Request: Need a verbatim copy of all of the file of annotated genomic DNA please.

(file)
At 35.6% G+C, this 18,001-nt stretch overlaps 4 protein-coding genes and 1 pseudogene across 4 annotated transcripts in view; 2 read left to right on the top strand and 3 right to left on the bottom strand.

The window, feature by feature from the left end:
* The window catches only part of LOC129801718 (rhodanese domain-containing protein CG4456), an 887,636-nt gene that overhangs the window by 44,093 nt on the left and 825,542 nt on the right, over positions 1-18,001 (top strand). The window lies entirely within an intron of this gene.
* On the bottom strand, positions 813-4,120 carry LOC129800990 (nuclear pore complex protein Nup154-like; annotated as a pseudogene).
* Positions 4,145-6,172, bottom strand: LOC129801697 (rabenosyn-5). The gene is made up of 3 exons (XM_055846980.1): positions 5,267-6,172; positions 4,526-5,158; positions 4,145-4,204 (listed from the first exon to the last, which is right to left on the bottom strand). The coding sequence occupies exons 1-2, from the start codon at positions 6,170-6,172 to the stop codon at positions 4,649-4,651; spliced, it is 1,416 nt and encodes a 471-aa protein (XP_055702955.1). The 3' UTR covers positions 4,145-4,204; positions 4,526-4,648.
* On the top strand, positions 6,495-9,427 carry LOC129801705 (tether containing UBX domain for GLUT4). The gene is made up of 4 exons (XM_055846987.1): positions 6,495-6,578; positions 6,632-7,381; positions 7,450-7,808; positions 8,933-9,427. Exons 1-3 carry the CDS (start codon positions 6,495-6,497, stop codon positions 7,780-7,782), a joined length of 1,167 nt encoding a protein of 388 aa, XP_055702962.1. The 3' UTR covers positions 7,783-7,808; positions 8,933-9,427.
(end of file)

At 35.6% G+C, this 18,001-nt stretch overlaps 4 protein-coding genes and 1 pseudogene across 4 annotated transcripts in view; 2 read left to right on the top strand and 3 right to left on the bottom strand.

The window, feature by feature from the left end:
* The window catches only part of LOC129801718 (rhodanese domain-containing protein CG4456), an 887,636-nt gene that overhangs the window by 44,093 nt on the left and 825,542 nt on the right, over positions 1-18,001 (top strand). The window lies entirely within an intron of this gene.
* On the bottom strand, positions 813-4,120 carry LOC129800990 (nuclear pore complex protein Nup154-like; annotated as a pseudogene).
* Positions 4,145-6,172, bottom strand: LOC129801697 (rabenosyn-5). The gene is made up of 3 exons (XM_055846980.1): positions 5,267-6,172; positions 4,526-5,158; positions 4,145-4,204 (listed from the first exon to the last, which is right to left on the bottom strand). The coding sequence occupies exons 1-2, from the start codon at positions 6,170-6,172 to the stop codon at positions 4,649-4,651; spliced, it is 1,416 nt and encodes a 471-aa protein (XP_055702955.1). The 3' UTR covers positions 4,145-4,204; positions 4,526-4,648.
* On the top strand, positions 6,495-9,427 carry LOC129801705 (tether containing UBX domain for GLUT4). The gene is made up of 4 exons (XM_055846987.1): positions 6,495-6,578; positions 6,632-7,381; positions 7,450-7,808; positions 8,933-9,427. Exons 1-3 carry the CDS (start codon positions 6,495-6,497, stop codon positions 7,780-7,782), a joined length of 1,167 nt encoding a protein of 388 aa, XP_055702962.1. The 3' UTR covers positions 7,783-7,808; positions 8,933-9,427.